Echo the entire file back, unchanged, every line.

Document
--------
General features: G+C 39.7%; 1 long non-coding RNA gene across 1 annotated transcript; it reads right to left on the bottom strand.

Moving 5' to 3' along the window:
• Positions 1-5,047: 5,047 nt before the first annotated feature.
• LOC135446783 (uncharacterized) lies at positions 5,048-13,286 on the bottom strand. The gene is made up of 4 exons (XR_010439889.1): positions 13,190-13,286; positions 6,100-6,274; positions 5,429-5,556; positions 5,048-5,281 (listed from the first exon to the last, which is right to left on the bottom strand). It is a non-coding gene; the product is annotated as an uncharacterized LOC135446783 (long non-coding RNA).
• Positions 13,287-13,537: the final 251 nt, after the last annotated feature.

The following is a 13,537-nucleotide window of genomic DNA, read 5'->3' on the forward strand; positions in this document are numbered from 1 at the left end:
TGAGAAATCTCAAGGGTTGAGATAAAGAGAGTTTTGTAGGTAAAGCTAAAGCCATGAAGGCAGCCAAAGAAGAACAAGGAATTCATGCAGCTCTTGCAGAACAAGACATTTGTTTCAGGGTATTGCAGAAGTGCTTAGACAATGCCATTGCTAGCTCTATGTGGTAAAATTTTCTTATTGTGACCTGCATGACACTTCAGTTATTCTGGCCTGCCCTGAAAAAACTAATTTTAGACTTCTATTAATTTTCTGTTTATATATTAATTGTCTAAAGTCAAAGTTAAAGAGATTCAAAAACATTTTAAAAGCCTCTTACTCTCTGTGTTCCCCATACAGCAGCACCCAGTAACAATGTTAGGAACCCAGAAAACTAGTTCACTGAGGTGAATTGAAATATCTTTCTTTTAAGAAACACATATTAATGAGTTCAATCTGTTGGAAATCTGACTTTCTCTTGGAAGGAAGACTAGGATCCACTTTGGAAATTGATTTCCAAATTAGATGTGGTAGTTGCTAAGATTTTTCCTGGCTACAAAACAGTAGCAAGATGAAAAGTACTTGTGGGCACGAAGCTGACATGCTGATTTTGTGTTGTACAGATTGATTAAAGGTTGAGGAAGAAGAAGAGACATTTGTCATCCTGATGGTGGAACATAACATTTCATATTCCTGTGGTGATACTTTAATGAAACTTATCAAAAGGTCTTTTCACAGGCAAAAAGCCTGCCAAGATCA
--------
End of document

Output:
General features: G+C 39.7%; 1 long non-coding RNA gene across 1 annotated transcript; it reads right to left on the bottom strand.

Moving 5' to 3' along the window:
• Positions 1-5,047: 5,047 nt before the first annotated feature.
• LOC135446783 (uncharacterized) lies at positions 5,048-13,286 on the bottom strand. The gene is made up of 4 exons (XR_010439889.1): positions 13,190-13,286; positions 6,100-6,274; positions 5,429-5,556; positions 5,048-5,281 (listed from the first exon to the last, which is right to left on the bottom strand). It is a non-coding gene; the product is annotated as an uncharacterized LOC135446783 (long non-coding RNA).
• Positions 13,287-13,537: the final 251 nt, after the last annotated feature.

The following is a 13,537-nucleotide window of genomic DNA, read 5'->3' on the forward strand; positions in this document are numbered from 1 at the left end:
TGAGAAATCTCAAGGGTTGAGATAAAGAGAGTTTTGTAGGTAAAGCTAAAGCCATGAAGGCAGCCAAAGAAGAACAAGGAATTCATGCAGCTCTTGCAGAACAAGACATTTGTTTCAGGGTATTGCAGAAGTGCTTAGACAATGCCATTGCTAGCTCTATGTGGTAAAATTTTCTTATTGTGACCTGCATGACACTTCAGTTATTCTGGCCTGCCCTGAAAAAACTAATTTTAGACTTCTATTAATTTTCTGTTTATATATTAATTGTCTAAAGTCAAAGTTAAAGAGATTCAAAAACATTTTAAAAGCCTCTTACTCTCTGTGTTCCCCATACAGCAGCACCCAGTAACAATGTTAGGAACCCAGAAAACTAGTTCACTGAGGTGAATTGAAATATCTTTCTTTTAAGAAACACATATTAATGAGTTCAATCTGTTGGAAATCTGACTTTCTCTTGGAAGGAAGACTAGGATCCACTTTGGAAATTGATTTCCAAATTAGATGTGGTAGTTGCTAAGATTTTTCCTGGCTACAAAACAGTAGCAAGATGAAAAGTACTTGTGGGCACGAAGCTGACATGCTGATTTTGTGTTGTACAGATTGATTAAAGGTTGAGGAAGAAGAAGAGACATTTGTCATCCTGATGGTGGAACATAACATTTCATATTCCTGTGGTGATACTTTAATGAAACTTATCAAAAGGTCTTTTCACAGGCAAAAAGCCTGCCAAGATCA